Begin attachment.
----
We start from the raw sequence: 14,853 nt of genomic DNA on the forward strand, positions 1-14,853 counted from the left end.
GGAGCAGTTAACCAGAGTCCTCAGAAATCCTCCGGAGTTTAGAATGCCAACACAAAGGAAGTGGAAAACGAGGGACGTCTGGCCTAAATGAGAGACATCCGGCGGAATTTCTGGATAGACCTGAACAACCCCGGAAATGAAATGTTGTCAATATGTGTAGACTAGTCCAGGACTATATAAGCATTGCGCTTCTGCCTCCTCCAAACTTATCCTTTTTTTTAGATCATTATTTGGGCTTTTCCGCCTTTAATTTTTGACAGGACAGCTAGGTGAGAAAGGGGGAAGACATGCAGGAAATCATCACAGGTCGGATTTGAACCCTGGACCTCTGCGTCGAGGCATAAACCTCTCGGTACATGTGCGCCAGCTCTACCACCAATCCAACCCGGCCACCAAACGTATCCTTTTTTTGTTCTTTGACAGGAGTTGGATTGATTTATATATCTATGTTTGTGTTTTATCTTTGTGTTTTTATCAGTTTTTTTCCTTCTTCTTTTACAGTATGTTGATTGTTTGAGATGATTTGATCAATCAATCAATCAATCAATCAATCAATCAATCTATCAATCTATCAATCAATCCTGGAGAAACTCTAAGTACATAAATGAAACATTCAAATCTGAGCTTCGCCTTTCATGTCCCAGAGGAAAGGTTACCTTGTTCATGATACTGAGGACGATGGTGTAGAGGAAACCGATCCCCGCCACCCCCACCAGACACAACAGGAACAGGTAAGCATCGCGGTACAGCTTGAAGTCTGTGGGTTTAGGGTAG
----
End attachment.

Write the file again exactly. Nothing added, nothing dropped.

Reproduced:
We start from the raw sequence: 14,853 nt of genomic DNA on the forward strand, positions 1-14,853 counted from the left end.
GGAGCAGTTAACCAGAGTCCTCAGAAATCCTCCGGAGTTTAGAATGCCAACACAAAGGAAGTGGAAAACGAGGGACGTCTGGCCTAAATGAGAGACATCCGGCGGAATTTCTGGATAGACCTGAACAACCCCGGAAATGAAATGTTGTCAATATGTGTAGACTAGTCCAGGACTATATAAGCATTGCGCTTCTGCCTCCTCCAAACTTATCCTTTTTTTTAGATCATTATTTGGGCTTTTCCGCCTTTAATTTTTGACAGGACAGCTAGGTGAGAAAGGGGGAAGACATGCAGGAAATCATCACAGGTCGGATTTGAACCCTGGACCTCTGCGTCGAGGCATAAACCTCTCGGTACATGTGCGCCAGCTCTACCACCAATCCAACCCGGCCACCAAACGTATCCTTTTTTTGTTCTTTGACAGGAGTTGGATTGATTTATATATCTATGTTTGTGTTTTATCTTTGTGTTTTTATCAGTTTTTTTCCTTCTTCTTTTACAGTATGTTGATTGTTTGAGATGATTTGATCAATCAATCAATCAATCAATCAATCAATCAATCTATCAATCTATCAATCAATCCTGGAGAAACTCTAAGTACATAAATGAAACATTCAAATCTGAGCTTCGCCTTTCATGTCCCAGAGGAAAGGTTACCTTGTTCATGATACTGAGGACGATGGTGTAGAGGAAACCGATCCCCGCCACCCCCACCAGACACAACAGGAACAGGTAAGCATCGCGGTACAGCTTGAAGTCTGTGGGTTTAGGGTAG